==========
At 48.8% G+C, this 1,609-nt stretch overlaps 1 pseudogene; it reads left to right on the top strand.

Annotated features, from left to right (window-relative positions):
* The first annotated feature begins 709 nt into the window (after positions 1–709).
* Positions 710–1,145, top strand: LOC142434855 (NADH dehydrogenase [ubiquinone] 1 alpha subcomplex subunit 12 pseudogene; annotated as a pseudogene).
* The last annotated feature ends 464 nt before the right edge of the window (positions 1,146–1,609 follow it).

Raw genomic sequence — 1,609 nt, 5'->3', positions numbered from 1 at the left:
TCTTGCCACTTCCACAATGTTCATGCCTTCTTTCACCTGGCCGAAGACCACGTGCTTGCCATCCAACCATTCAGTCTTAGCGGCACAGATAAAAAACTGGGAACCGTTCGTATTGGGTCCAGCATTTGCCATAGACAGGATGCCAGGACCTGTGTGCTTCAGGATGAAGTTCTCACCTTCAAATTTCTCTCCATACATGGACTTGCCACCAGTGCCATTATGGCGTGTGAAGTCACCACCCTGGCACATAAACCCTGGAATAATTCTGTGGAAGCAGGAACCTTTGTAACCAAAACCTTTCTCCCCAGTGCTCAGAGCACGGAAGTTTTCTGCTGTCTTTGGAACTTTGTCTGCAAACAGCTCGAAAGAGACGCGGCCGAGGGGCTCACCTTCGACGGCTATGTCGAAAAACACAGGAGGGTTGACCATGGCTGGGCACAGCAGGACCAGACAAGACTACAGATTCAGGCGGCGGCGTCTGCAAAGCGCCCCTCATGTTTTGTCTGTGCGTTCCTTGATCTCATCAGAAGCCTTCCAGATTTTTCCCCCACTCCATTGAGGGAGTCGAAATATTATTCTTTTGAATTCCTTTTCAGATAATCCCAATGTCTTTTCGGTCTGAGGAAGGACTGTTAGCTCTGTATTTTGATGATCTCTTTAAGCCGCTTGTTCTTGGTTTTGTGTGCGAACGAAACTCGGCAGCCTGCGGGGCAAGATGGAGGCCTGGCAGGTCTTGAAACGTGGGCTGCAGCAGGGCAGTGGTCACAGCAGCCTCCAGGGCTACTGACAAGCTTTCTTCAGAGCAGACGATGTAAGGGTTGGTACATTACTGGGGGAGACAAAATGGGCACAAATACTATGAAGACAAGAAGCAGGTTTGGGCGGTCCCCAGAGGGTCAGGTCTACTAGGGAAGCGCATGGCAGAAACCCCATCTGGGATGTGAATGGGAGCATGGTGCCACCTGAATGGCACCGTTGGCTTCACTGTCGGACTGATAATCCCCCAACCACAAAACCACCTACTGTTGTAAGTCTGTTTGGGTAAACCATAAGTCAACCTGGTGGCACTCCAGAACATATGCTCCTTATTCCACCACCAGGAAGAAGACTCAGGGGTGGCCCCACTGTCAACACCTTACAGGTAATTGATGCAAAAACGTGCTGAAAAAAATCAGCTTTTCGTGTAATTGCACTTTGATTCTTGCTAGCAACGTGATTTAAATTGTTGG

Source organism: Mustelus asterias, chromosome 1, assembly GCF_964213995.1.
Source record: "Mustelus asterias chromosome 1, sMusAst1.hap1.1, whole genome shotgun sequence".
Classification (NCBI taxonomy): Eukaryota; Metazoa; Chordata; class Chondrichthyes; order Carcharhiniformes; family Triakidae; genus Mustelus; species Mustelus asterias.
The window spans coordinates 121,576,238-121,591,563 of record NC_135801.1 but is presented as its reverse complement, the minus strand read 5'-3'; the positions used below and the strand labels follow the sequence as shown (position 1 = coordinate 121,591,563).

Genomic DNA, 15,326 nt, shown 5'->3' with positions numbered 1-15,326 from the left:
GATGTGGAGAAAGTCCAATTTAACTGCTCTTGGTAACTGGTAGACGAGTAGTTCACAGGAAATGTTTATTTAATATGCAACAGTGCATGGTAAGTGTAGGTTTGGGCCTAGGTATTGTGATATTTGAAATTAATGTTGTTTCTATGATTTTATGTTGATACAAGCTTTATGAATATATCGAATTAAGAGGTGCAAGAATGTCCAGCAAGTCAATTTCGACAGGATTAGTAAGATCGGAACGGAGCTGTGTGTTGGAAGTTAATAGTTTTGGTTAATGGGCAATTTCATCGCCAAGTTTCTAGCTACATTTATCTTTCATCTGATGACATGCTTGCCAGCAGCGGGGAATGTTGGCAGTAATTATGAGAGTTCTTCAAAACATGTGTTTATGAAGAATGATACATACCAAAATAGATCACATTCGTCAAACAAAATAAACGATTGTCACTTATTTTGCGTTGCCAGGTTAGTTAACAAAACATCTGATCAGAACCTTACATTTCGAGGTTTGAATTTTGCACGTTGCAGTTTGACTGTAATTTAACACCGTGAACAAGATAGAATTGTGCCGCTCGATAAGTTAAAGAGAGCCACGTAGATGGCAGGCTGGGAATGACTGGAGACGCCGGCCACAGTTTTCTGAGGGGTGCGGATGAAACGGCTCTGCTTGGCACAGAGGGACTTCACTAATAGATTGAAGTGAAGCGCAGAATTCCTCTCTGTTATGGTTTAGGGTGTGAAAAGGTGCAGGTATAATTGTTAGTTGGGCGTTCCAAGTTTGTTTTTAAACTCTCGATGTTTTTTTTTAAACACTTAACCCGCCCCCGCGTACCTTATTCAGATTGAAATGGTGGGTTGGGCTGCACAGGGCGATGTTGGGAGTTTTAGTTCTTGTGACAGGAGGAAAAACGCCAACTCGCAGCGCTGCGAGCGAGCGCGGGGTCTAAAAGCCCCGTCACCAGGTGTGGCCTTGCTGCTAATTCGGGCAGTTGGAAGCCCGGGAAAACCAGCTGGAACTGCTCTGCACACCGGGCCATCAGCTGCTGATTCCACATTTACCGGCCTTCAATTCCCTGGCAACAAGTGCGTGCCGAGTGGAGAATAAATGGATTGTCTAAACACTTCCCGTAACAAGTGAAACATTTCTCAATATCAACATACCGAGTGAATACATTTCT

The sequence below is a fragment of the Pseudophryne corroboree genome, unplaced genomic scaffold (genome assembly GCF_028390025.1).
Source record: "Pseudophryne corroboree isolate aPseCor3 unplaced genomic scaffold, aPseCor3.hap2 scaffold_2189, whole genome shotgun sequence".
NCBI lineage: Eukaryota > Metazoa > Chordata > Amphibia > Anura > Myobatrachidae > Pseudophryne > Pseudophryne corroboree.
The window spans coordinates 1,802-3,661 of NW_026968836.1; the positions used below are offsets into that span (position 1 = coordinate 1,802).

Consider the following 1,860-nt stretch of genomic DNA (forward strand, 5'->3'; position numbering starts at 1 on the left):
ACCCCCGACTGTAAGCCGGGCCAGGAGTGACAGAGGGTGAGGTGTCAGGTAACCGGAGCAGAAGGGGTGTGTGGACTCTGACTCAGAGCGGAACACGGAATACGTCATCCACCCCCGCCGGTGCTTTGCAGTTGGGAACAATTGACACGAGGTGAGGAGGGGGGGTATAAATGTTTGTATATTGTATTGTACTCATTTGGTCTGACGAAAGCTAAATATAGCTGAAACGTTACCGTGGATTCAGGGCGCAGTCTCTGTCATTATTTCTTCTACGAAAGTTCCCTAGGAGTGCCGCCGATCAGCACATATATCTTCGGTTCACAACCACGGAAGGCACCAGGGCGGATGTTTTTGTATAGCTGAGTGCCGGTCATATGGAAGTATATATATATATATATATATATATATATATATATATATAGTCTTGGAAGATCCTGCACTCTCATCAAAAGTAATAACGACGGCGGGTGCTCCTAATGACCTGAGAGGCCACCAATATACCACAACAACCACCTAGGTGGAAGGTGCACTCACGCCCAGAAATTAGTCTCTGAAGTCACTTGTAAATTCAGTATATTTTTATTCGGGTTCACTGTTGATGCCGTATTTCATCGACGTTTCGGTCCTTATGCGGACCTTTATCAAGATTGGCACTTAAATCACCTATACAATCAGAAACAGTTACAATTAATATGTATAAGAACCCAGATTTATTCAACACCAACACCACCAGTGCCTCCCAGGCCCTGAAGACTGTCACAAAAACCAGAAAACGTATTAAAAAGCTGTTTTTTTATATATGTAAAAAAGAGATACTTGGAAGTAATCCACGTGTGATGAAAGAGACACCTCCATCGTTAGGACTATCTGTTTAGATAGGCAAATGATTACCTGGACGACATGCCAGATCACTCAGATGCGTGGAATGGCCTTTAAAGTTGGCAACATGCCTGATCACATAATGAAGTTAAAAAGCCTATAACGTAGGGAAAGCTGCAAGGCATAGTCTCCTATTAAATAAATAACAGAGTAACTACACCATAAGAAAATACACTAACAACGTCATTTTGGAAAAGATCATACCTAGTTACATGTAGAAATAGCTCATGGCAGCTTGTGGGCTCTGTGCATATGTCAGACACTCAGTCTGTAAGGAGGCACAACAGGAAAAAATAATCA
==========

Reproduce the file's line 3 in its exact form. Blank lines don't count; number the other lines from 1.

* The first annotated feature begins 709 nt into the window (after positions 1–709).